4)Now the LLM provides an answer that makes sense in the context of the content retrieved from the repository of information(vector database).
5)The RAG system returns the response from the LLM

Now that we have understood RAG.Let's go ahead and build a simple RAG system.
Required Installations:


LangChain simplifies the development of applications leveraging language models by providing a framework for Python and TypeScript/JavaScript. With LangChain, developers can seamlessly chain together agents or tasks to interface with models, integrate with various data sources, including vector data stores, and manage data and model responses efficiently.


is an open-source library developed by Facebook AI Research (FAIR) for efficient similarity search and clustering of dense vectors. It's designed to handle large-scale datasets and is optimized for both memory usage and computational speed.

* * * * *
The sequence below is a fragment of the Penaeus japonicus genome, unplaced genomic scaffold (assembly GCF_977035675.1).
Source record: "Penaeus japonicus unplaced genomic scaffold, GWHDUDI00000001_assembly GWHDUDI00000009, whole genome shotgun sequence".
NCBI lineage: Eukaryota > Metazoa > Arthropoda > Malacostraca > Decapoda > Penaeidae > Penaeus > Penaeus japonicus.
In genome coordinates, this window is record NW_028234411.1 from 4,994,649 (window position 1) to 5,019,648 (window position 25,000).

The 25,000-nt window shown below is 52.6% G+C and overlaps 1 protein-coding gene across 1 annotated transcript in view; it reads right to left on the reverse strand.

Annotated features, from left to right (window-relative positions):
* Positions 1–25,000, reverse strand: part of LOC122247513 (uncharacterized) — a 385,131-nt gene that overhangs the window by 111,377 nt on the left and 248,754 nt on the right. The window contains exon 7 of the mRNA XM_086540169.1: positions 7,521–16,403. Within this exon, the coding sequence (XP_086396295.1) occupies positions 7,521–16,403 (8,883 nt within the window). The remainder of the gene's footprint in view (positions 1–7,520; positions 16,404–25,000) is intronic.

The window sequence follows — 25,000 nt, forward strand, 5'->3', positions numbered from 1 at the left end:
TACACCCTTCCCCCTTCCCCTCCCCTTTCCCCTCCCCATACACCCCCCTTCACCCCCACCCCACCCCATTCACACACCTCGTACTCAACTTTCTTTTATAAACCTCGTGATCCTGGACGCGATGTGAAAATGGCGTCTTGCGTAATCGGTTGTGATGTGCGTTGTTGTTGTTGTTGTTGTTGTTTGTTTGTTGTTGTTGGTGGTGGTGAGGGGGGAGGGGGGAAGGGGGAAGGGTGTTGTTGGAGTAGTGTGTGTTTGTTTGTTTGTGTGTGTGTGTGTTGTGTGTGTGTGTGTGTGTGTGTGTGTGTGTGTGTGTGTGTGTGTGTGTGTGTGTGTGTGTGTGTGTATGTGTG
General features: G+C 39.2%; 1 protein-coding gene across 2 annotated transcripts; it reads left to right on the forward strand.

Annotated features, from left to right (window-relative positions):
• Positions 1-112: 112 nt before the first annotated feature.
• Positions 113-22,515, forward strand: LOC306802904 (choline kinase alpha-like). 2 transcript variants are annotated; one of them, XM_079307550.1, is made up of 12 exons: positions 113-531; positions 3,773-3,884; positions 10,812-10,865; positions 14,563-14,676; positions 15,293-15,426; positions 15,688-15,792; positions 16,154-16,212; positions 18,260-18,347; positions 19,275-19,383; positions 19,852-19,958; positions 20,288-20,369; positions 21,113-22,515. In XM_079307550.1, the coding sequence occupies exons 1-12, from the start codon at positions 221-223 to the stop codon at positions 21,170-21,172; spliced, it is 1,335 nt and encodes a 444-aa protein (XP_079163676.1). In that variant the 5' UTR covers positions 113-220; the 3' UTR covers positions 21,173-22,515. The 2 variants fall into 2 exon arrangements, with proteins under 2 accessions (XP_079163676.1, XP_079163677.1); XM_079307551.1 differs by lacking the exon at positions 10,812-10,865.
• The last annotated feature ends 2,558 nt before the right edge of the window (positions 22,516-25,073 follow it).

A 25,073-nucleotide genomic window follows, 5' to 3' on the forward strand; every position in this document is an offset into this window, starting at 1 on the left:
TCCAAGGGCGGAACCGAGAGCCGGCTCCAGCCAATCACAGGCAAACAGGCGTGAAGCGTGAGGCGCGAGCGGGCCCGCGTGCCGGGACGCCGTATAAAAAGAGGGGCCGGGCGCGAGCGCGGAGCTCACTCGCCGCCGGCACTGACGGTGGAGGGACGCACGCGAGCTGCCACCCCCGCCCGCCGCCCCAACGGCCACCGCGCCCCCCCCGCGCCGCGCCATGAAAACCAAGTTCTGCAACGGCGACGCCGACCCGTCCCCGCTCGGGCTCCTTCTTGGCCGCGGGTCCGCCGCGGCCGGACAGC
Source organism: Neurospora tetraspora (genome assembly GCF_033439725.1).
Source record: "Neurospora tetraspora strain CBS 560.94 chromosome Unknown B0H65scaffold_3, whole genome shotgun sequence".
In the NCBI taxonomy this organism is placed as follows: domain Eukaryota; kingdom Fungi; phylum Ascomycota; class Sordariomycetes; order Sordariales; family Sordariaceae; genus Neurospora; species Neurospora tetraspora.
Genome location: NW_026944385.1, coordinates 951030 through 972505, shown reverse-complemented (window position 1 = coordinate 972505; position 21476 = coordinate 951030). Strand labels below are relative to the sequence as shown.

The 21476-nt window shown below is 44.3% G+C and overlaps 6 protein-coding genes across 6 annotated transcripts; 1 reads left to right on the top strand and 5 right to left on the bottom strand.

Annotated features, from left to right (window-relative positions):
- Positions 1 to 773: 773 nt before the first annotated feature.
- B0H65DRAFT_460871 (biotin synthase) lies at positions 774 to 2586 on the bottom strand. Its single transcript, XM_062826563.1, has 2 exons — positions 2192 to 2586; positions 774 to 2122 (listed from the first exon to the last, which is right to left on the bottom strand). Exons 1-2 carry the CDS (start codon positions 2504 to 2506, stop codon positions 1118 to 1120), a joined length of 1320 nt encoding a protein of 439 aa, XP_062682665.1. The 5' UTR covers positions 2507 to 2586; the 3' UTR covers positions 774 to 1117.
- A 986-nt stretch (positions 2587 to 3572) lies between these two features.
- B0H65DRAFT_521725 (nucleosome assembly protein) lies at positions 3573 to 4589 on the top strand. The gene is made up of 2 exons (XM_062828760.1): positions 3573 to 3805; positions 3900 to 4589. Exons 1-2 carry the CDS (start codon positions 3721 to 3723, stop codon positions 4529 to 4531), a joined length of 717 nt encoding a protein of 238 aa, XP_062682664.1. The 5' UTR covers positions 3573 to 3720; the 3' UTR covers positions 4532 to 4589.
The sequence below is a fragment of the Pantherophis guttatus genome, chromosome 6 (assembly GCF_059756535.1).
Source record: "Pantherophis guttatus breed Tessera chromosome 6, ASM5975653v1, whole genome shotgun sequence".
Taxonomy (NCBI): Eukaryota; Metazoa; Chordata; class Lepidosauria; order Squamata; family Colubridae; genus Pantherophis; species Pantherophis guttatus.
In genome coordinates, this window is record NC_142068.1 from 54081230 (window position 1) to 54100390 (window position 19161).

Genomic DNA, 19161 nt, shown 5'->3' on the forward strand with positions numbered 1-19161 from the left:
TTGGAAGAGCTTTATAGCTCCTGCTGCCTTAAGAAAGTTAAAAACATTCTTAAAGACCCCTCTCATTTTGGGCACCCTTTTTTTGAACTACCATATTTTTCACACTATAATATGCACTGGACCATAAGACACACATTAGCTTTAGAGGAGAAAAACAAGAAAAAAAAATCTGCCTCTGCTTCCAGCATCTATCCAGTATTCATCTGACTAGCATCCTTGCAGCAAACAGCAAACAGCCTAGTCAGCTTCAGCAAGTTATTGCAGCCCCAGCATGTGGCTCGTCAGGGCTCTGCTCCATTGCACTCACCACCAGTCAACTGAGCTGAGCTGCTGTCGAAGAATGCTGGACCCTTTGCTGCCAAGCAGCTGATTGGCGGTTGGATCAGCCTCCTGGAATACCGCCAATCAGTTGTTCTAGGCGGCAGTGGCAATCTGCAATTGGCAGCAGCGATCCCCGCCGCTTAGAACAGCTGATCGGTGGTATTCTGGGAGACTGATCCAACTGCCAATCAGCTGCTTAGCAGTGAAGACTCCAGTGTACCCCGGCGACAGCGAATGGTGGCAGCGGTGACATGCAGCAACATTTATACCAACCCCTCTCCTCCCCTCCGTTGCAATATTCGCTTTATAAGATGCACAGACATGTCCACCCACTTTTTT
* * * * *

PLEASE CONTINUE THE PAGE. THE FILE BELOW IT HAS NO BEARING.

Below is the link on instructions of how to install FAISS


#Install the required libraries
!pip install -U  langchain
!pip install -U langchain_community
!pip install -U langchain_openai
!pip install faiss-cpu
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Now we need a document corpus.Here lets use a single document for simplicity.We are using stateOFTheUnion 2023 address by Joe Biden.You can replace it with any document you like.Below is the link from which you can download

We use document loaders in Langchain to load data from a source as Document's. A Document is a piece of text and associated metadata. For example, there are document loaders for loading a simple .txt file, for loading the text contents of any web page, or even for loading a transcript of a YouTube video.

from langchain_community.document_loaders import TextLoader
loader = TextLoader('./stateOfTheUnion2023.txt')